Aug. 31 (Bloomberg) -- California’s Assembly passed the broadest rollback of public-employee pension benefits in the state’s history after Democrats who control the Legislature and Governor Jerry Brown struck a last-minute deal.
The overhaul, which may save taxpayers as much as $55 billion over 30 years, won approval 48 to 8. It would require new employees to pay half the cost of their benefits and work longer before they can retire. It also reduces formulas for calculating benefits and caps pension payments.
Brown, a 74-year-old Democrat, pressed for a revamp to show progress in curbing soaring retiree costs before he asks voters for higher income and sales taxes in November. Public resentment of government employees has grown as taxpayers saw their own job prospects and benefits shrink in the longest recession since the 1930s.
“This is not the end-all, be-all, but it brings us considerably down the road to public-pension reform,” said Assemblyman Warren Furutani, the Long Beach Democrat who headed a conference committee that drafted the legislation.
The bill must also be approved by the Senate before it’s sent to Brown for his signature. The Legislature is scheduled to adjourn today for the rest of the year.
The measure would require new state and local government employees under the California Public Employees’ Retirement System or Calpers, the largest public pension in the U.S., to pay for half of their benefits. The same savings will be sought from current employees through bargaining with their unions.
Retirement checks for new workers would be based on wages capped at about $110,000 a year, or $132,000 for those not covered by the federal Social Security system, adjusted for inflation. For most new civil servants who aren’t police officers or firefighters, the minimum retirement age for full benefits would go to 67 from 55.
The bill also takes aim at so-called pension spiking, a practice that inflates future retirement payments by manipulating overtime, unused vacation and special compensation. It also would limit “double dipping,” involving retirees who collect benefits and also take another government job. And it would ban workers from buying service credit to boost their payouts.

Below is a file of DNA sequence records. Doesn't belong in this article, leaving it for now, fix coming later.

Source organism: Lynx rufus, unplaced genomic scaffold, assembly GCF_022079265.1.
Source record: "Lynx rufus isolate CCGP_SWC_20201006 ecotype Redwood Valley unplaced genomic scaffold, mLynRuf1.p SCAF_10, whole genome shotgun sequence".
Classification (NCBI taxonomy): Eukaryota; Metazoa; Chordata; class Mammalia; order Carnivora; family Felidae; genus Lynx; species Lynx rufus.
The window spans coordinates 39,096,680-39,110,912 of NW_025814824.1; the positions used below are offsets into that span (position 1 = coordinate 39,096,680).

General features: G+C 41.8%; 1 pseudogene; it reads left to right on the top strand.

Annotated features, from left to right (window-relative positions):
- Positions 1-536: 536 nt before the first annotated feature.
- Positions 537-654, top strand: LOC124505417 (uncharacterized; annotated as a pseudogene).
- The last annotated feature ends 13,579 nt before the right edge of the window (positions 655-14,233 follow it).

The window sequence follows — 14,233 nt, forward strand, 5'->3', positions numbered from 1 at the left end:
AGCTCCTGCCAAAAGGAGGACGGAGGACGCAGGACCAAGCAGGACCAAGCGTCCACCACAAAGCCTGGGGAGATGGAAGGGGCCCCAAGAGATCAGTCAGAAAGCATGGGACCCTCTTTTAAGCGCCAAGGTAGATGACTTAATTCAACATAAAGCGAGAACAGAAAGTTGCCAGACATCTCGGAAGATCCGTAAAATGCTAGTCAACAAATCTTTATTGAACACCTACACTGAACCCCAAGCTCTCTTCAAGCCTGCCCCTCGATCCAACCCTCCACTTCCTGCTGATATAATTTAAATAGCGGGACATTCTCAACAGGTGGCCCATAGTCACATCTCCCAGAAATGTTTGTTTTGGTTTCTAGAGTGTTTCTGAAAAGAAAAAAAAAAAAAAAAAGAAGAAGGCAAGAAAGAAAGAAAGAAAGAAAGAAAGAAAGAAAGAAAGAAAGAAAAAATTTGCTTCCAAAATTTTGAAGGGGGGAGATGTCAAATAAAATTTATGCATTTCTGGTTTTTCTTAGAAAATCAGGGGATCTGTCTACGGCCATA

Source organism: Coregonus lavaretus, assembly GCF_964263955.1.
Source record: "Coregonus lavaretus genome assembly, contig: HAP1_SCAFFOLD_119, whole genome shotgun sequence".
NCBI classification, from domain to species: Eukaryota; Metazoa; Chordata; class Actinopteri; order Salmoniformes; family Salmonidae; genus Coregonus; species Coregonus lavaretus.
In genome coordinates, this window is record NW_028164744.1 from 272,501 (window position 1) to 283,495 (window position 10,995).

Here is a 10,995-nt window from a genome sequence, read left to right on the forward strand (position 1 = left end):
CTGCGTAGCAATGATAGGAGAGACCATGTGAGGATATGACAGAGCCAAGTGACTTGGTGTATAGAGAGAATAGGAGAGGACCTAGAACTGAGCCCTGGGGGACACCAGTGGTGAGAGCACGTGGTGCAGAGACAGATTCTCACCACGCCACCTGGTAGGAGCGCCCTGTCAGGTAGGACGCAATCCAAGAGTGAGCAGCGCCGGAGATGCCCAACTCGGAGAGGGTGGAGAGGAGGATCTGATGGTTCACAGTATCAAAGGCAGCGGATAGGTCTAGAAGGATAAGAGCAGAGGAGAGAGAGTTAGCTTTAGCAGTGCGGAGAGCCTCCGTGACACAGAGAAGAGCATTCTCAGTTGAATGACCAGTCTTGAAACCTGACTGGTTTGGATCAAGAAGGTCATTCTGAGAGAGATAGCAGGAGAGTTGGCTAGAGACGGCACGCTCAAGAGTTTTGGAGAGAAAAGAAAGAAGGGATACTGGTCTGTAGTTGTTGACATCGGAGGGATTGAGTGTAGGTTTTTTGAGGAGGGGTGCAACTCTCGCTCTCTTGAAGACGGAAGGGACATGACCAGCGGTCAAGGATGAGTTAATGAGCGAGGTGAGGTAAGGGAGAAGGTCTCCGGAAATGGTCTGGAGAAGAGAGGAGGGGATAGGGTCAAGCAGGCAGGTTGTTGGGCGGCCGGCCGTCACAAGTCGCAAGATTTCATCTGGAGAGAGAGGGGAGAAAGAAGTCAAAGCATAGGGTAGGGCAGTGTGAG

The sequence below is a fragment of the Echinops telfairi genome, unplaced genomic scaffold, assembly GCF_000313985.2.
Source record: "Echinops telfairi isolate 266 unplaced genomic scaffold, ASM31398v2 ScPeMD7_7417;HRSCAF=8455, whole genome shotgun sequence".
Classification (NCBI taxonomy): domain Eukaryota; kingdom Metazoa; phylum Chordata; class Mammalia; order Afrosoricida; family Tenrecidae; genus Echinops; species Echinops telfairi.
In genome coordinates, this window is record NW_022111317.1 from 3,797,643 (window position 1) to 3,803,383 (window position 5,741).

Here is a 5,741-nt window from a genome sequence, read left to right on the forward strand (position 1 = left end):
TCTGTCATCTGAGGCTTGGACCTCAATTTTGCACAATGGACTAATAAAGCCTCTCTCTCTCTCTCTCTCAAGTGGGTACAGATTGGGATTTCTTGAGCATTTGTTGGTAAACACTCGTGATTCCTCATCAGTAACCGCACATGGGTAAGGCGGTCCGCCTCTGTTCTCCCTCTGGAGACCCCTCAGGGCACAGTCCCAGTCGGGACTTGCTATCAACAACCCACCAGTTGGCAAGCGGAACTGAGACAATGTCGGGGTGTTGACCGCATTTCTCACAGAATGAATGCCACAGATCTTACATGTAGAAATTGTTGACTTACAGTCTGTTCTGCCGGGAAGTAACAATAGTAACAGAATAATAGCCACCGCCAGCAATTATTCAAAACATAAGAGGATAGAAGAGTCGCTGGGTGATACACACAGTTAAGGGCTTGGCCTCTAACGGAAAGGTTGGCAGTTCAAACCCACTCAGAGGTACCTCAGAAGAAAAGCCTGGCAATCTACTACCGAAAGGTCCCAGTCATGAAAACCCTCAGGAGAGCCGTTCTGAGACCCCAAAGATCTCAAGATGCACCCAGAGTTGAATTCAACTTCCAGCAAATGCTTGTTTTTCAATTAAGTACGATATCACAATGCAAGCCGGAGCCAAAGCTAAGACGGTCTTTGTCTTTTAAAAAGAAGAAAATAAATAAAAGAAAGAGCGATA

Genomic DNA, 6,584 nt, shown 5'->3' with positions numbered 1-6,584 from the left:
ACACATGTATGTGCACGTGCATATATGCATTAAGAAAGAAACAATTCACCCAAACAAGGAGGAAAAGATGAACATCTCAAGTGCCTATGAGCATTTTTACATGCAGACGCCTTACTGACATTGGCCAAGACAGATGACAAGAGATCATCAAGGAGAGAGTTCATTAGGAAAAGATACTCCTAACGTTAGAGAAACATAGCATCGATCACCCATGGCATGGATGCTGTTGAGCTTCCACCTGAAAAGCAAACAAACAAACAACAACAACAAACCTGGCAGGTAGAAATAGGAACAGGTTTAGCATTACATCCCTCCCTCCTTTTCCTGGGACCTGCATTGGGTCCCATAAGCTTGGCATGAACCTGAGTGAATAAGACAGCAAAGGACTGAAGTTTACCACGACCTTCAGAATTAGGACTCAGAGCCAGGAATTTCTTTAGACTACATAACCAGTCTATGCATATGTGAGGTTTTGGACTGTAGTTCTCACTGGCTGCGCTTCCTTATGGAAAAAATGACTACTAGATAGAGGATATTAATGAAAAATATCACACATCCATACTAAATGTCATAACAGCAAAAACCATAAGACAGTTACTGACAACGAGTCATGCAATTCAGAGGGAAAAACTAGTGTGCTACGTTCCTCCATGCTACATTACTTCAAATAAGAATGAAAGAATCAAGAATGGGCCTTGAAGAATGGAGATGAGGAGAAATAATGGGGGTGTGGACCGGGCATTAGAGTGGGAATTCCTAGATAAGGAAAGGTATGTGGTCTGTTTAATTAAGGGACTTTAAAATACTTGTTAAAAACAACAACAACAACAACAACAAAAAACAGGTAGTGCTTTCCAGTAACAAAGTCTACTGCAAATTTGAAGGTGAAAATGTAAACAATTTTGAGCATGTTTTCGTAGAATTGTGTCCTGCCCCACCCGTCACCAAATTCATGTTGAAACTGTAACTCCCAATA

Charter counties or cities with their own pension plans, such as San Jose, Los Angeles and San Diego, would be exempt from the new rules.
Republican lawmakers panned the overhaul saying it didn’t go far enough, while public-employee unions said the bill was overreaching and undermined collective bargaining.
“It doesn’t even scratch the surface of what’s needed in this state before we ask to raise taxes,” said Assemblyman Allan Mansoor, a Republican from Costa Mesa.
Calpers said today the changes may save the state and local governments $42 billion to $55 billion over the next 30 years. It wouldn’t immediately improve the system’s unfunded liability, its actuary said.
Calpers, with assets of $237.3 billion, had 72 percent of the assets needed to cover obligations to its 1.6 million beneficiaries as of June 30, 2011, according to a report.
The fund earned 1 percent in the fiscal year that ended June 30, below its target of 7.5 percent. When Calpers underperforms, the state and municipalities must make up the difference to meet its obligations.
Brown last year called for a new type of pension, combining elements of a 401(k) savings plan common among nongovernment employers with conventional defined-benefit systems that guarantee payments for life. Such a so-called hybrid plan would have spread to workers some of the market risk now borne by taxpayers, who must make up for pension-investment shortfalls.
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